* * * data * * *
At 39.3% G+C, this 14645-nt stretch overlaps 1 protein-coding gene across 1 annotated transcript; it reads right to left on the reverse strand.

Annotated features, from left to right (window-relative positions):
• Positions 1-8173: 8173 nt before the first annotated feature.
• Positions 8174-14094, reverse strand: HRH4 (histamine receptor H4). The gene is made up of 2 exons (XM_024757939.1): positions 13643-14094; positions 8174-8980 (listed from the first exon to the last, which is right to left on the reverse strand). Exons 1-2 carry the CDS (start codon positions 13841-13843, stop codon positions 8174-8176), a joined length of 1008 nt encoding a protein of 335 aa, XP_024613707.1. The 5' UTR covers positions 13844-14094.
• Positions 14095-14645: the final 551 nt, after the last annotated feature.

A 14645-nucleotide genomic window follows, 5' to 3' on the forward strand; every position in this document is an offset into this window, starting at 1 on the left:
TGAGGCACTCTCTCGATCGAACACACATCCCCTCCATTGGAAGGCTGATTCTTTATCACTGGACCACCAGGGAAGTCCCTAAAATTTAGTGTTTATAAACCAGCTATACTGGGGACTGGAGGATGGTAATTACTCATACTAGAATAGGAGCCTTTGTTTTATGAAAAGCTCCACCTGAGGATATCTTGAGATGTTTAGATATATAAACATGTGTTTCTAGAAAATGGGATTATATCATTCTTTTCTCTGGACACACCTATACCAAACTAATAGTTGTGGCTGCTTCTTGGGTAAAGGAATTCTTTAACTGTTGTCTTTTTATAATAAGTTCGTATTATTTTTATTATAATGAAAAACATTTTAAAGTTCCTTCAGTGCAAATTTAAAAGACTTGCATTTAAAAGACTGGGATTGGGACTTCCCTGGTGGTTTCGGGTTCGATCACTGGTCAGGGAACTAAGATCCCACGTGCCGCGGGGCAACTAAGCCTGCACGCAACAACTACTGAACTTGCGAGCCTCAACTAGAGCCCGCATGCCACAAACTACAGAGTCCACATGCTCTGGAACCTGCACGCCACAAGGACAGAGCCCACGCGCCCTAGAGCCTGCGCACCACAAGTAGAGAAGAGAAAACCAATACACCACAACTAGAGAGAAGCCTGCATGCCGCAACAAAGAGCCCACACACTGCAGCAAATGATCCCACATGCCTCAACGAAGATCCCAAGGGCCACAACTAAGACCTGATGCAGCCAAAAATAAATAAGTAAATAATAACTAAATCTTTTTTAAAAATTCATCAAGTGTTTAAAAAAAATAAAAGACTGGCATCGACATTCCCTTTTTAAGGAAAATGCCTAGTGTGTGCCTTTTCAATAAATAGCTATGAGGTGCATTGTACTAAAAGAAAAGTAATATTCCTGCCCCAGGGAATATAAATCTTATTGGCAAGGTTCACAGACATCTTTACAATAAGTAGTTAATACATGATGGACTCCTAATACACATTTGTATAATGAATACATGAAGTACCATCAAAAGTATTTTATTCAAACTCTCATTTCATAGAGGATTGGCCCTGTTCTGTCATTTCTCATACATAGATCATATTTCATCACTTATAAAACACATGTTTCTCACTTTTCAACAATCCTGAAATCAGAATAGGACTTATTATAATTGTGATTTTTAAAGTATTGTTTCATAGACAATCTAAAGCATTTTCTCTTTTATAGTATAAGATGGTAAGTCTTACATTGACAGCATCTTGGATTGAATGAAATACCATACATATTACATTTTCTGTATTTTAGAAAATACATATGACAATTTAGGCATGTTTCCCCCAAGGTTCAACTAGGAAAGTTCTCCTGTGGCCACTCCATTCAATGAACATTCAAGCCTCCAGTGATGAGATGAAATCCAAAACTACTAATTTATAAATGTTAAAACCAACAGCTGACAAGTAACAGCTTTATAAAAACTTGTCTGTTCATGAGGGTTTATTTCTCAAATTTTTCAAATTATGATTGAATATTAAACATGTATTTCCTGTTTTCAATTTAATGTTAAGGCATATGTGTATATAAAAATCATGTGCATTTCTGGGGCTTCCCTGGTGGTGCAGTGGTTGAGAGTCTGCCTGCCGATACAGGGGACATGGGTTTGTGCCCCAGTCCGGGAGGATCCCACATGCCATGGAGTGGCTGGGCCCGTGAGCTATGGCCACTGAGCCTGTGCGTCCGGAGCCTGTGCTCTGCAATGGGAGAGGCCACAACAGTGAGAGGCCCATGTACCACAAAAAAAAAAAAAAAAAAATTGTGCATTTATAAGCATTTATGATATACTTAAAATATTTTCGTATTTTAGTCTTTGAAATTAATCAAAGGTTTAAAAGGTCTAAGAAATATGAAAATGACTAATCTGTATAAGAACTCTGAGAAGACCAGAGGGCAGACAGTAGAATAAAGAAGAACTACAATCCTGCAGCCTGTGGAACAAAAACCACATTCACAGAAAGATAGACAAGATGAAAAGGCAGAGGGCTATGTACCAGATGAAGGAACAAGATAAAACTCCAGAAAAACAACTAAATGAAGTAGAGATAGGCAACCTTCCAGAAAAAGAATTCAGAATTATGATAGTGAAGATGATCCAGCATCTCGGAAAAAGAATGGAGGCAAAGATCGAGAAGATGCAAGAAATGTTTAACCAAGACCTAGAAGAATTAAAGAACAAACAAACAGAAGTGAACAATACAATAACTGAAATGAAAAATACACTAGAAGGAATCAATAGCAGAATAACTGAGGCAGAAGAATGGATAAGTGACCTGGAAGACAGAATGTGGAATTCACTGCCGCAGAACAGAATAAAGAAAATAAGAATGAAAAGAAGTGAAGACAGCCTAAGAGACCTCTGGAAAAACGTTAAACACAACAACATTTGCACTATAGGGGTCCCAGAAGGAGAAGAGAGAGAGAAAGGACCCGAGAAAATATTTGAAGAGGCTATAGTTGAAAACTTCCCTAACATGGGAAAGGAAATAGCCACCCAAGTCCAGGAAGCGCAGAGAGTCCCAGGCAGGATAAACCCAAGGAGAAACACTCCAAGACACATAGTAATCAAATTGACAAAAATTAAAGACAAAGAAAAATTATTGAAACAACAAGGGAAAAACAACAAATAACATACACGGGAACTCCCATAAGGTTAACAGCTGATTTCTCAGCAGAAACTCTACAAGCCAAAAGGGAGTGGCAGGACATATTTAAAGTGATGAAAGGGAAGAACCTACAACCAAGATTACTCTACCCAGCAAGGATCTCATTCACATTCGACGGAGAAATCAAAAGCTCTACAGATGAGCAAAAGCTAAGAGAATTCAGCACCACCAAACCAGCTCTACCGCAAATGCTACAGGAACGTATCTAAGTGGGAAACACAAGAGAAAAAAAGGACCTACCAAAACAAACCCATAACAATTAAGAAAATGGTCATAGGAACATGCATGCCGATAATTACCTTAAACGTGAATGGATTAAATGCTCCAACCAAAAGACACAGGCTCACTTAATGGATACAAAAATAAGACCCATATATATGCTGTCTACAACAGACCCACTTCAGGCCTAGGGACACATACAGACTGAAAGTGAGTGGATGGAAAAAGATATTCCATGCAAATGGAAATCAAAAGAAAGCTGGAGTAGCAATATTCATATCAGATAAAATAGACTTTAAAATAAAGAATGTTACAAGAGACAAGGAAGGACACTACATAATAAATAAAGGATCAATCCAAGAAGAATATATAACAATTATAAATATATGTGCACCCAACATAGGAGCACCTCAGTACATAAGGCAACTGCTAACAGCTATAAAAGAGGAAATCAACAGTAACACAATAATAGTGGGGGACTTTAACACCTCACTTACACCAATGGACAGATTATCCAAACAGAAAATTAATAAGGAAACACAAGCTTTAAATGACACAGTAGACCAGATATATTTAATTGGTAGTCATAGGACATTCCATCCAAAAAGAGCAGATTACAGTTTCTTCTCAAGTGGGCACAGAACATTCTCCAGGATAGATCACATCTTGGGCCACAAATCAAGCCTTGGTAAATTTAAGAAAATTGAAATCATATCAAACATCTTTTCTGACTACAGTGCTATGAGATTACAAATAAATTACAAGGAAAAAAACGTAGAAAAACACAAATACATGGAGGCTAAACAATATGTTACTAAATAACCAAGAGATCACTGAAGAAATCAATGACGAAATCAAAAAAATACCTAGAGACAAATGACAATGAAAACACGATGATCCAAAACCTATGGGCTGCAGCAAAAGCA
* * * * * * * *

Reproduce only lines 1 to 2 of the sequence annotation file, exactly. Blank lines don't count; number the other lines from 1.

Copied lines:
At 39.3% G+C, this 14645-nt stretch overlaps 1 protein-coding gene across 1 annotated transcript; it reads right to left on the reverse strand.

Annotated features, from left to right (window-relative positions):